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CBKs volte-face
Posted:Sep 22, 2017
 
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Former President Chandrika Bandaranaike Kumaratunga has taken late President J.R. Jayewardene to task for introducing the open economy to the country. Speaking at a function to commemorate the late minister Hector Kobbekaduwa, in Kandy, CBK said, J.R. ruined politics after coming to power in 1977. He had thrust an open economy on the country.
 
Rather late in the day, for CBK to now lament on the repercussions of the open economy, one would have thought. Besides, she had ample opportunity to reverse the JRJ policies. She was Head of State of the country for a full eleven years, and there was nothing, or no one to prevent the Executive President from doing as he/she pleases. She certainly did not need a second invitation to turn things around and revert back to the economic policies of the SLFP of yore, of state control, as against the laissez-faire free for all market economy, introduced by the Old Fox.
 
But, even CBK, with her socialist bent, and her strong anti capitalist views, acquired during her student activist days in Sorbonne, knew that the country had too far gone on the road of the new social and economic order, spawned by the market economy. She was also too shrewd a politician to jettison a system that replaced the era of ques, shortages and stagnation, which saw her mother’s government booted out in the most ignominious fashion. She also was well aware that the UNP lost the election in 1994, chiefly due to that government becoming moribund, after a long 17 year rule and not due to people’s opposition to the open economy.
 
Besides, the new economic order had become a fait accompli and there was no turning back, which reality was accepted by CBK, herself, when she declared, during her campaign, that she would continue with the open economy by giving it a human face, whatever she might have meant by it. On winning the election, she also famously proclaimed that, she, who had been a good socialist, would now be a good capitalist.
 
And, true to her word, she went about the business of taking forward the open economy with the zeal of a convert, which she really was. The privatization programme was continued in a manner that would even have made the UNP blush. Nay, she outdid the UNP in this respect. The Shell Company which was shown the door by her mother was invited back to set up business in the country. Not only that, she retained the economists, professionals and experts who served the UNP to propel the market economy. A. S. Jayawardena the Central Bank Governor, under the UNP, continued, unscathed by the regime change, and personages who may sound alien with the SLFP’s culture, such as musician Alston Koch was got down from down under to head the newly carved out Southern Development Authority, along with the likes of Navin Goonaratne, who had strong affiliations to the UNP, though subsequently estranged from the party.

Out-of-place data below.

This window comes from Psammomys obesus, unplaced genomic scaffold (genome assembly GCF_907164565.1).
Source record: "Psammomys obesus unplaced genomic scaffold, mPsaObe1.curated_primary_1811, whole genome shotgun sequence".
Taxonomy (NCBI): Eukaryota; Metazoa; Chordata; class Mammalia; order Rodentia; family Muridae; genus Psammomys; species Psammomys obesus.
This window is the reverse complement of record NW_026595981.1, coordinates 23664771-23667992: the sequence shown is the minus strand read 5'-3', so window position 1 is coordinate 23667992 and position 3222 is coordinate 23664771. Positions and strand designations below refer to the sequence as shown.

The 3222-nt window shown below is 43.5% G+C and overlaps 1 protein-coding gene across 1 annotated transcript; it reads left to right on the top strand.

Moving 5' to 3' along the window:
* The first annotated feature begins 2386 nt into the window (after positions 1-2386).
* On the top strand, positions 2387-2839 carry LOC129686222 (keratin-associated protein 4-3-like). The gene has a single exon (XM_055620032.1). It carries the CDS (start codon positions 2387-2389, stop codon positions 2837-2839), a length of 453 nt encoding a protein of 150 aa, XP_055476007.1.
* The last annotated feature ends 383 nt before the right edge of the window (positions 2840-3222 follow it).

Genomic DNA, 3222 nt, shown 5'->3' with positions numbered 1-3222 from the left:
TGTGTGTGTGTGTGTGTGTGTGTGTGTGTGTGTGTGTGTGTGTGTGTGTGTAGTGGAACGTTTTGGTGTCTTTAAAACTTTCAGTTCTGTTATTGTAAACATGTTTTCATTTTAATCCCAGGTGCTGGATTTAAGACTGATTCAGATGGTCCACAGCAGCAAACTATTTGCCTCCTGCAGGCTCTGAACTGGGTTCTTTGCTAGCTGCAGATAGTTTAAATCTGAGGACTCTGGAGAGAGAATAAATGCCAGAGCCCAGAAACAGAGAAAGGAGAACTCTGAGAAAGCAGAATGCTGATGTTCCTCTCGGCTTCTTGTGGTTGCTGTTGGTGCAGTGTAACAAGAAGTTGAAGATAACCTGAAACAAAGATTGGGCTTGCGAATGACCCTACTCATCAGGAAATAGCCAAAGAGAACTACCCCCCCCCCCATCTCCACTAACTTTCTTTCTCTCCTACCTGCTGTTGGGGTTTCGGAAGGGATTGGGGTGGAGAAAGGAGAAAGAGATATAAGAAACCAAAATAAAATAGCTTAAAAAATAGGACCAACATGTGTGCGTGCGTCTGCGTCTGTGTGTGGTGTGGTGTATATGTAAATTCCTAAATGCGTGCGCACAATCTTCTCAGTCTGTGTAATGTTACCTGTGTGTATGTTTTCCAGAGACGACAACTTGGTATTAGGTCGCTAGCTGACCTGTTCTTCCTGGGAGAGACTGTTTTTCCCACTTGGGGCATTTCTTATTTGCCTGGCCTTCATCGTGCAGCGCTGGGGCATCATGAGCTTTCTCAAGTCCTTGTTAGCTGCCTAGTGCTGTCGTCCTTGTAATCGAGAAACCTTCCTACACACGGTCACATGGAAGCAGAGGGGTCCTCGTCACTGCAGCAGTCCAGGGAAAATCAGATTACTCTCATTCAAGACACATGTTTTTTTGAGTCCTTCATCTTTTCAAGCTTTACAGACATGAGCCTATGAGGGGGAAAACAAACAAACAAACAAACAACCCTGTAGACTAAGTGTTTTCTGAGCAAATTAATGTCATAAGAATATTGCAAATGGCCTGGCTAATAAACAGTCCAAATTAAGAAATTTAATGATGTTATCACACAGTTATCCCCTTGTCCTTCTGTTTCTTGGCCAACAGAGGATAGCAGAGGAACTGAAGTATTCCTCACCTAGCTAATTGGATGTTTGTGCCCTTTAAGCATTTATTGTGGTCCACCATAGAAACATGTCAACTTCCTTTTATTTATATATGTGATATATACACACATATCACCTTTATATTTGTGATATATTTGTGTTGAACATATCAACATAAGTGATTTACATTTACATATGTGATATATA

CBK’s dalliance with the new political, social and economic culture, inherited from the UNP also drew the remark aanduwa vamata signal dala dakunata haravanawa (the government is signalling to the left and turning to the right) from parliamentarian Dullas Alahapperuma, a strong left of centre politician, from the south.
 
However, to Chandrika goes the credit of transforming the SLFP from a retrogressive, xenephobic and isolationist political party to what it is today where the blues have largely succeeded in shedding its backward, ‘frog in the well’ existence to an entity that is in tune with the modern world and the international economic trends and ramifications.
 
The much reviled open economic policies of JRJ had come to stay.The SLFP has come of age and has assimilated with the new order. Even Mahinda Rajapaksa, for all his nationalist and socialist rhetoric, had come to terms with it, and continued with the system, entering into public/ private partnerships with foreign entities, welcoming foreign capital, though, now, hurling abuse at the UNP for “selling the country”.
 
It was only the other day that Prime Minister Ranil Wickremesinghe recalled that it was J.R. Jayewardene who was among the first Asian leaders to introduce an open economy. India and China picked up from us and has today become not only economic giants but also military superpowers, after adopting the open economy, the Premier noted.
 
Speaking at the J.R. Jayewardene 111th birth anniversary commemoration, the PM said; “He (late President Jayewardene), was bold enough to do so in 1977, just a few months after coming to power. Later China, India, South Korea, Vietnam etc, opened up their economies, after studying developments in Sri Lanka. Special representatives came to Sri Lanka to study how we brought in foreign investments, he said. The Premier also said, most Asian countries achieved economic development, but Sri Lanka could not yield the best results due to terrorism, which plagued the country.
 
It is hoped that, with terrorism now a thing of past, the country will make up for the lost opportunities and surge forward in all spheres. 
 
 
 
 
 
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